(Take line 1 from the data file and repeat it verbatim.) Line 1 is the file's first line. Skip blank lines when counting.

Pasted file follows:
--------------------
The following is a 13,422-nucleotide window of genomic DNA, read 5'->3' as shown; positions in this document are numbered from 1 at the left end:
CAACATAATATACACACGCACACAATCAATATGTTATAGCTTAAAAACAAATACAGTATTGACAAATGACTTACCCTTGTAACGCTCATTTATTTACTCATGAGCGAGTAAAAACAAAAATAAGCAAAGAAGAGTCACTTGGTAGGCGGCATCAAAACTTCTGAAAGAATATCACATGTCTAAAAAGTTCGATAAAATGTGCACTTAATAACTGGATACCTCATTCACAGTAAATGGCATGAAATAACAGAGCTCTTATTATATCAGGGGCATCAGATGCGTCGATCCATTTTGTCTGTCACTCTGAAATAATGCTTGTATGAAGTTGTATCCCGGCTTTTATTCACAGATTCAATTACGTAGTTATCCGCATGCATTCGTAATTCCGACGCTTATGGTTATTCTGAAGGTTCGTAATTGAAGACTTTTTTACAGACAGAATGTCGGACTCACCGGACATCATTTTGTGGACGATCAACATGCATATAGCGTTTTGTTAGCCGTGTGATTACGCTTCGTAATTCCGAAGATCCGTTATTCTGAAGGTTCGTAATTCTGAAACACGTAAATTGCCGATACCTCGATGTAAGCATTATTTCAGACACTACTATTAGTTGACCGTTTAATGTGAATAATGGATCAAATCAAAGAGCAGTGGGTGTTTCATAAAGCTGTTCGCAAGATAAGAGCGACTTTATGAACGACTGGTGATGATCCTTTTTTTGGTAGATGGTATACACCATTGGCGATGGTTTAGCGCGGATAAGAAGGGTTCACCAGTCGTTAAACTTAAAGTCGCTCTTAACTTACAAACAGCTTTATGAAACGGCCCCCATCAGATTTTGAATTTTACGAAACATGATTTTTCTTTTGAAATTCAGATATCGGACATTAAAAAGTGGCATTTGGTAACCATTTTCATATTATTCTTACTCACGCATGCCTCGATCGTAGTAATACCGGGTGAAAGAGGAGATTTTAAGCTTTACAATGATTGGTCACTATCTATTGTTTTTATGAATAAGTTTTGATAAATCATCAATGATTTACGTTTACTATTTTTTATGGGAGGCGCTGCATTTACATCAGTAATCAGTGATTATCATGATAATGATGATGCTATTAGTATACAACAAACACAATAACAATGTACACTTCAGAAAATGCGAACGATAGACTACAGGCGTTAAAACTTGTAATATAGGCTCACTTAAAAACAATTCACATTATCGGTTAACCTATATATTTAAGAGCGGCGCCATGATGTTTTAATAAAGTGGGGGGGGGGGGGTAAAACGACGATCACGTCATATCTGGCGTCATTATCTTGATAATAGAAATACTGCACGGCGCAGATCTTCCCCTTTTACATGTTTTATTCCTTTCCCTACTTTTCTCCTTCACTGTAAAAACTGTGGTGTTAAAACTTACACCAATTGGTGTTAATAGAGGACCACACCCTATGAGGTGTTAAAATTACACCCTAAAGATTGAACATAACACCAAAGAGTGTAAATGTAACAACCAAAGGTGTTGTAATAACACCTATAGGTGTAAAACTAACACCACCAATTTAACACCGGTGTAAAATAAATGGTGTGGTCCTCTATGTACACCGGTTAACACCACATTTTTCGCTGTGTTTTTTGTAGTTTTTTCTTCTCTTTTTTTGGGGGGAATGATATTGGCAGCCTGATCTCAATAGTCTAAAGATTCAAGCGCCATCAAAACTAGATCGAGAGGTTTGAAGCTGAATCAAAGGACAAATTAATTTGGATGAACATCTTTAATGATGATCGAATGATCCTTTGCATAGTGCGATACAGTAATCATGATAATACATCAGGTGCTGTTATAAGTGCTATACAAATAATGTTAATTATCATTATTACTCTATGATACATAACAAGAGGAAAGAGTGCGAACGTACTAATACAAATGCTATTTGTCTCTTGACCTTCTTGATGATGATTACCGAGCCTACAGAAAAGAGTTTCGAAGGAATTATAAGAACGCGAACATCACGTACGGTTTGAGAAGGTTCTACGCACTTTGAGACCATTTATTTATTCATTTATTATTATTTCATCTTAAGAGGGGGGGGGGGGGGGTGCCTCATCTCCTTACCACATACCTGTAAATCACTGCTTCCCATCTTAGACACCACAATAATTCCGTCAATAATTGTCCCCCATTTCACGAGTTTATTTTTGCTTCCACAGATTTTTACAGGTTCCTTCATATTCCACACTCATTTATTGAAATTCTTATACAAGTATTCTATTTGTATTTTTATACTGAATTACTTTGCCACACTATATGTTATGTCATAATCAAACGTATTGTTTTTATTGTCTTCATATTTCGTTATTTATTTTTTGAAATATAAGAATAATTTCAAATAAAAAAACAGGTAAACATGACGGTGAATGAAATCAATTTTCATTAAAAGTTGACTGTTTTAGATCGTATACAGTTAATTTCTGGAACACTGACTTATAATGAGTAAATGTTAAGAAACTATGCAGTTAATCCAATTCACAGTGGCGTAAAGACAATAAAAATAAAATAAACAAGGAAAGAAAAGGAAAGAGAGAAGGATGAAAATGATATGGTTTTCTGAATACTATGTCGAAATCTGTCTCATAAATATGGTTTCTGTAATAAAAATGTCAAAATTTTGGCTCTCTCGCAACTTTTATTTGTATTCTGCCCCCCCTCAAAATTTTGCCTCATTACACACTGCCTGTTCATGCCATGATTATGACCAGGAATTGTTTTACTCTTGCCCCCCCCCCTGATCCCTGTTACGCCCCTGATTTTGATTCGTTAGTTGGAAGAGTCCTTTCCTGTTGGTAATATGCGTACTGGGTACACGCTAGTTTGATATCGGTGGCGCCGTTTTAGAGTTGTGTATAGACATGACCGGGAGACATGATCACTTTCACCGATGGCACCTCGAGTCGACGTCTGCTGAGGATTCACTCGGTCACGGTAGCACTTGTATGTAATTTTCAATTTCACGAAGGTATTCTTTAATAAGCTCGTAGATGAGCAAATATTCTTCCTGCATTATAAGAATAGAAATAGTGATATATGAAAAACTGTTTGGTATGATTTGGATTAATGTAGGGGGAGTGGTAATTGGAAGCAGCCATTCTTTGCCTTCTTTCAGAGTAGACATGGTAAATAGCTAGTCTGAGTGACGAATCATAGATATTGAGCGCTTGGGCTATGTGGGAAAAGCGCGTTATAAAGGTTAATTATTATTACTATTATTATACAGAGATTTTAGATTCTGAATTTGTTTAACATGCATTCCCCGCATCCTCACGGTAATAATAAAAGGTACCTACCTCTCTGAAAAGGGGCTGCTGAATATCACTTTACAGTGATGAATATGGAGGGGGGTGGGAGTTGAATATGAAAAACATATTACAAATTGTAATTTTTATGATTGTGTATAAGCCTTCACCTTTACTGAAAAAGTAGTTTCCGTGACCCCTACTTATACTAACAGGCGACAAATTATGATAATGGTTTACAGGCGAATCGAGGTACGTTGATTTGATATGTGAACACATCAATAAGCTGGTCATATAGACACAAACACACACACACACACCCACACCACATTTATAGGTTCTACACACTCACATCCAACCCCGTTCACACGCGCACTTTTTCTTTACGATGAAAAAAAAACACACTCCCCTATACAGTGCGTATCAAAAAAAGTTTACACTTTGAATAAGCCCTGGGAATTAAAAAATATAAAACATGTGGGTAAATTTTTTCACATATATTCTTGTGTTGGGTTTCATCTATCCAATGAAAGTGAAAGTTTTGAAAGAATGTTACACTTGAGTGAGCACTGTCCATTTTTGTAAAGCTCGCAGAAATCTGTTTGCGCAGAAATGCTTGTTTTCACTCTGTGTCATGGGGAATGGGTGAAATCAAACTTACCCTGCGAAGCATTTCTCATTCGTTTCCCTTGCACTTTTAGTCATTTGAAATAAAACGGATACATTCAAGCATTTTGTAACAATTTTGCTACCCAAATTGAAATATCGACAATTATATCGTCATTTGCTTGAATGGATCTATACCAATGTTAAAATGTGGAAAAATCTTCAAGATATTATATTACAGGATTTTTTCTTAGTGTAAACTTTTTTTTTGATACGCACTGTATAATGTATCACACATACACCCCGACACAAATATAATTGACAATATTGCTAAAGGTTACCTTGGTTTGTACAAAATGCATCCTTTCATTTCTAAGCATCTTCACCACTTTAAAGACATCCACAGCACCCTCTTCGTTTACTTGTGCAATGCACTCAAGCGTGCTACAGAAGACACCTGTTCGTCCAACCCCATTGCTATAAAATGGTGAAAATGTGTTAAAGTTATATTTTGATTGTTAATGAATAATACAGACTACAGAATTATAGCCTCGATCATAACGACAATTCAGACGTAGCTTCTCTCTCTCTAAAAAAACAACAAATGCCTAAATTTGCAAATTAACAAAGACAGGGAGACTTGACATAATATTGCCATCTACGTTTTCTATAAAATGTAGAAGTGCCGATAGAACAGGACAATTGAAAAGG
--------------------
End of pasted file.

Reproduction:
The following is a 13,422-nucleotide window of genomic DNA, read 5'->3' as shown; positions in this document are numbered from 1 at the left end: